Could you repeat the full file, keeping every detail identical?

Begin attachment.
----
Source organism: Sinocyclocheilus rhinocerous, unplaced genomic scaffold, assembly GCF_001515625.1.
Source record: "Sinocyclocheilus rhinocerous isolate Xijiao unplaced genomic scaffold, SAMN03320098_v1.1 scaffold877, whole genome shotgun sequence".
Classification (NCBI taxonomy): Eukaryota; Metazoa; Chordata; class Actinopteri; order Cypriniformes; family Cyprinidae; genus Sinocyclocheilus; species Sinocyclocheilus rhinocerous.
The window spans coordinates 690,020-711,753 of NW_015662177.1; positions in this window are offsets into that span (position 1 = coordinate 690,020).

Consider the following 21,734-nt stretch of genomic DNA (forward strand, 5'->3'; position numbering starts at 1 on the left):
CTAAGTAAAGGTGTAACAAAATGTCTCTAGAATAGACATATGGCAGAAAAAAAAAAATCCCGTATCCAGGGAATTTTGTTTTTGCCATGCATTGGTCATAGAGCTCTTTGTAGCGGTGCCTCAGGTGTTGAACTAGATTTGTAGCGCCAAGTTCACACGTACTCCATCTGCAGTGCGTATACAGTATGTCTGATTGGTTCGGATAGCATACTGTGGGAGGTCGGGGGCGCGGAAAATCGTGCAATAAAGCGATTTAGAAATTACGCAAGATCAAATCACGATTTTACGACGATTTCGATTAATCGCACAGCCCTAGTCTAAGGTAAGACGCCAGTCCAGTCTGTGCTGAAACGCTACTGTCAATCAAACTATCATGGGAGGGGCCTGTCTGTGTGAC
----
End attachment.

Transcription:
Source organism: Sinocyclocheilus rhinocerous, unplaced genomic scaffold, assembly GCF_001515625.1.
Source record: "Sinocyclocheilus rhinocerous isolate Xijiao unplaced genomic scaffold, SAMN03320098_v1.1 scaffold877, whole genome shotgun sequence".
Classification (NCBI taxonomy): Eukaryota; Metazoa; Chordata; class Actinopteri; order Cypriniformes; family Cyprinidae; genus Sinocyclocheilus; species Sinocyclocheilus rhinocerous.
The window spans coordinates 690,020-711,753 of NW_015662177.1; positions in this window are offsets into that span (position 1 = coordinate 690,020).

Consider the following 21,734-nt stretch of genomic DNA (forward strand, 5'->3'; position numbering starts at 1 on the left):
CTAAGTAAAGGTGTAACAAAATGTCTCTAGAATAGACATATGGCAGAAAAAAAAAAATCCCGTATCCAGGGAATTTTGTTTTTGCCATGCATTGGTCATAGAGCTCTTTGTAGCGGTGCCTCAGGTGTTGAACTAGATTTGTAGCGCCAAGTTCACACGTACTCCATCTGCAGTGCGTATACAGTATGTCTGATTGGTTCGGATAGCATACTGTGGGAGGTCGGGGGCGCGGAAAATCGTGCAATAAAGCGATTTAGAAATTACGCAAGATCAAATCACGATTTTACGACGATTTCGATTAATCGCACAGCCCTAGTCTAAGGTAAGACGCCAGTCCAGTCTGTGCTGAAACGCTACTGTCAATCAAACTATCATGGGAGGGGCCTGTCTGTGTGAC